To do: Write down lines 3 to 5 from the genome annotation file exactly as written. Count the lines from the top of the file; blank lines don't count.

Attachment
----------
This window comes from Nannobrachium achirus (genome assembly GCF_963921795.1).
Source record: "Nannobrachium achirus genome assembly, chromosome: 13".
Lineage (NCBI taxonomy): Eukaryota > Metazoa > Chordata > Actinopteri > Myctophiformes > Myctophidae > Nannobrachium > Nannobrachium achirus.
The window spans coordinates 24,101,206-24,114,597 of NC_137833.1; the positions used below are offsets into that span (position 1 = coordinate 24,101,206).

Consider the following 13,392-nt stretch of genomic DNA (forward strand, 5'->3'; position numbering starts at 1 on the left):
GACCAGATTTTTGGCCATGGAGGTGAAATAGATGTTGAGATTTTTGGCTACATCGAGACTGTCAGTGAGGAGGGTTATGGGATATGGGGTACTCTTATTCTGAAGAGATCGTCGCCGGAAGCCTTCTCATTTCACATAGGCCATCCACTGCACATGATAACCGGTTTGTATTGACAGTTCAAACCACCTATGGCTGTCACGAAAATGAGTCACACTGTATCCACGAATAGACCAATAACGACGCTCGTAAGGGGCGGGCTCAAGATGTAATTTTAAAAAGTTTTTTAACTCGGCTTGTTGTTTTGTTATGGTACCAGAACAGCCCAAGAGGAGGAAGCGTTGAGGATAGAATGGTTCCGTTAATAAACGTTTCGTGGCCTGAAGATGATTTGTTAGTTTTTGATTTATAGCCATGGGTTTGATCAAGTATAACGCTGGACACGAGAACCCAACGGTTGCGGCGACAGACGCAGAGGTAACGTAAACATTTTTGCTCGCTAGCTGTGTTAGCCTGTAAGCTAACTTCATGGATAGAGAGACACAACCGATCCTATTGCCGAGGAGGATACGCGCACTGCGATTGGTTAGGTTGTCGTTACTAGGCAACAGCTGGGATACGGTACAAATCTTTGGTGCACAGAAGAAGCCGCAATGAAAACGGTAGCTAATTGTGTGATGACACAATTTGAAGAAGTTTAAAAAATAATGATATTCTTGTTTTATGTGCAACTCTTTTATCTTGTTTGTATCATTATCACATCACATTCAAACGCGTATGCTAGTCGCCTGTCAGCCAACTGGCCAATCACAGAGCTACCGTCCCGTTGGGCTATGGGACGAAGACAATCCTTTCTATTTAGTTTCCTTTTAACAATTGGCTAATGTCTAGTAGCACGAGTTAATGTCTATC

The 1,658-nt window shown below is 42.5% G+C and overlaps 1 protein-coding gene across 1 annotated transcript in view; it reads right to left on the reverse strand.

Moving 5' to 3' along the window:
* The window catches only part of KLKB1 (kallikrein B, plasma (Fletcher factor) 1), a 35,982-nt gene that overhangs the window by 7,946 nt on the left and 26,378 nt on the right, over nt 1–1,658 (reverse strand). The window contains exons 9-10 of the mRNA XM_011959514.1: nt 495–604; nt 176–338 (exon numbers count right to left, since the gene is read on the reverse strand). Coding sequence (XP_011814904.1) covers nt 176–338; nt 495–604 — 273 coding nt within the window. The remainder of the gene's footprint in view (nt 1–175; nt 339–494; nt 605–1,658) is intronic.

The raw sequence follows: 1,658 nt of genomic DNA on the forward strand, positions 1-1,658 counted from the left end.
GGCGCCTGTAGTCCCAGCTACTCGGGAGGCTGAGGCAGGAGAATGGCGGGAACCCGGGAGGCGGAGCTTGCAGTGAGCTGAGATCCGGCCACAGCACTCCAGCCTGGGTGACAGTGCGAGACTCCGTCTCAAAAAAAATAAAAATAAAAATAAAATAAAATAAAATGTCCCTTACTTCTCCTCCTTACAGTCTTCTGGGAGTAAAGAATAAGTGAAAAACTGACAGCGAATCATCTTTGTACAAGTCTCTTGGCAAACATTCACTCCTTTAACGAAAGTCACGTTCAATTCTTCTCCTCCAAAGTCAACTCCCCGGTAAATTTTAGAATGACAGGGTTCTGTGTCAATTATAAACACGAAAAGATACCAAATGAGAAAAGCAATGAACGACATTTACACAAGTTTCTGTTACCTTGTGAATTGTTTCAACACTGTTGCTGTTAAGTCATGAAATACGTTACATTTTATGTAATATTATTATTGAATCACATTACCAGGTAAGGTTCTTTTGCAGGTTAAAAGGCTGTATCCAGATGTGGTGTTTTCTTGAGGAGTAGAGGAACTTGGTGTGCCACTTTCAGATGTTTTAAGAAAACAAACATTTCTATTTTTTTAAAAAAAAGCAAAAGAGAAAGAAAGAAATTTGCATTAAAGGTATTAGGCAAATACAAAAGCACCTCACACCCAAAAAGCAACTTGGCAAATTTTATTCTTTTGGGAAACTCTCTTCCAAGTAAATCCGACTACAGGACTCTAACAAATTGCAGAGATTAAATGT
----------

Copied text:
Lineage (NCBI taxonomy): Eukaryota > Metazoa > Chordata > Actinopteri > Myctophiformes > Myctophidae > Nannobrachium > Nannobrachium achirus.
The window spans coordinates 24,101,206-24,114,597 of NC_137833.1; the positions used below are offsets into that span (position 1 = coordinate 24,101,206).

Consider the following 13,392-nt stretch of genomic DNA (forward strand, 5'->3'; position numbering starts at 1 on the left):